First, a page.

dinsdag 12 februari 2013

Kookaburra


Dear Heather has sent me a beautiful card of the Kookaburra, the bird known for it's very distinctive call. You should definitely look up a video or sound clip to hear what it's like in case you haven't heard it before!



Kookaburras are very large terrestrial kingfishers native to Australia and New Guinea.

Kookaburras are best known for their unmistakable call which is uncannily like loud, echoing human laughter— good-natured if rather hysterical merriment in the case of the more common Laughing Kookaburra (Dacelo novaeguineae), maniacial, almost insane cackling in the case of the slightly smaller Blue-winged Kookaburra (Dacelo leachii).

Kookaburras occupy woodland territories in loose family groups, and their laughter serves the same purpose as a great many other bird calls: to demarcate territorial borders. It can be heard at any time of day but most frequently shortly after dawn, and especially when the colour drains from the forest after sunset.

One bird starts with a low, hiccupping chuckle, then throws its head back in raucous laughter: often several others join in. If a rival tribe is within earshot and replies, the whole family soon gathers to fill the bush with ringing laughter. Hearing kookaburras in full voice is one of the most extraordinary experiences of the Australian bush; something even locals cannot ignore, and that visitors, unless forewarned, can be quite terrified by.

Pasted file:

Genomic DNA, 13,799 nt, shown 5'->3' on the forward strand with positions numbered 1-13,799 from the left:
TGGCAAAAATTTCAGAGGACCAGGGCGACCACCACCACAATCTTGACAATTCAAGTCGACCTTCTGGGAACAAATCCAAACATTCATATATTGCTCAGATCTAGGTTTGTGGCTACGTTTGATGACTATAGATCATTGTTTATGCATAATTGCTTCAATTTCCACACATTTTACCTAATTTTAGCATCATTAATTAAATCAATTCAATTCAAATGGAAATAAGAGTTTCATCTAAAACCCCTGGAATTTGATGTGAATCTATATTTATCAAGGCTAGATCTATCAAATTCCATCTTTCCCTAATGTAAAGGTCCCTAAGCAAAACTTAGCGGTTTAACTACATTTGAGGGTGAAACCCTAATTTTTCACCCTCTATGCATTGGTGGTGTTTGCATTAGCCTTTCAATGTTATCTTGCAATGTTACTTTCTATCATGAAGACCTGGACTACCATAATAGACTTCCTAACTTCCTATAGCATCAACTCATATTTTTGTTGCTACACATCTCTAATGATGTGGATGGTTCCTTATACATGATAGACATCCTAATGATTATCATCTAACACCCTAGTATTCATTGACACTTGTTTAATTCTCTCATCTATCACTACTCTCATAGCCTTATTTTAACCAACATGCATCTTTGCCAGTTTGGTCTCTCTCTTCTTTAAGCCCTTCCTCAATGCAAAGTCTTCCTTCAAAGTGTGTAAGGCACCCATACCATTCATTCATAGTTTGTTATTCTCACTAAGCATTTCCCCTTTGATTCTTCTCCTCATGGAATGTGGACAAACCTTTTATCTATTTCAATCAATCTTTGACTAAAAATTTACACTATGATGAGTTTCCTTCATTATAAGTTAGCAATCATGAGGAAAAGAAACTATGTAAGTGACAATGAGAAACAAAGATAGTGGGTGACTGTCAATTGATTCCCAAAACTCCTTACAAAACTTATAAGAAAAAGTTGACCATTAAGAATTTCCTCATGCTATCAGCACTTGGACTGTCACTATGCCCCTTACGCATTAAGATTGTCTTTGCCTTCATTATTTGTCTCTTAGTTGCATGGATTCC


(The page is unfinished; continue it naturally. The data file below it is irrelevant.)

Kookaburras hunt much as other kingfishers (or indeed robins) do: by perching on a convenient branch or wire and waiting patiently for prey to pass by: mice and similar-sized small mammals, large insects, lizards, small birds and nestlings, and most famously, snakes. Small prey are preferred, but kookaburras not infrequently take surprisingly large creatures, including venomous snakes a good deal longer than the bird itself.

The Laughing Kookaburra is a handsome, stocky bird of about 45 cm in length, with a large head, a prominent brown eye, and a very large bill. It is found throughout eastern Australia, and have been introduced into the south-west corner of Western Australia, Tasmania, Flinders Island, Kangaroo Island, and New Zealand.
[source: junglewalk.com]


Thank you very much Heather!

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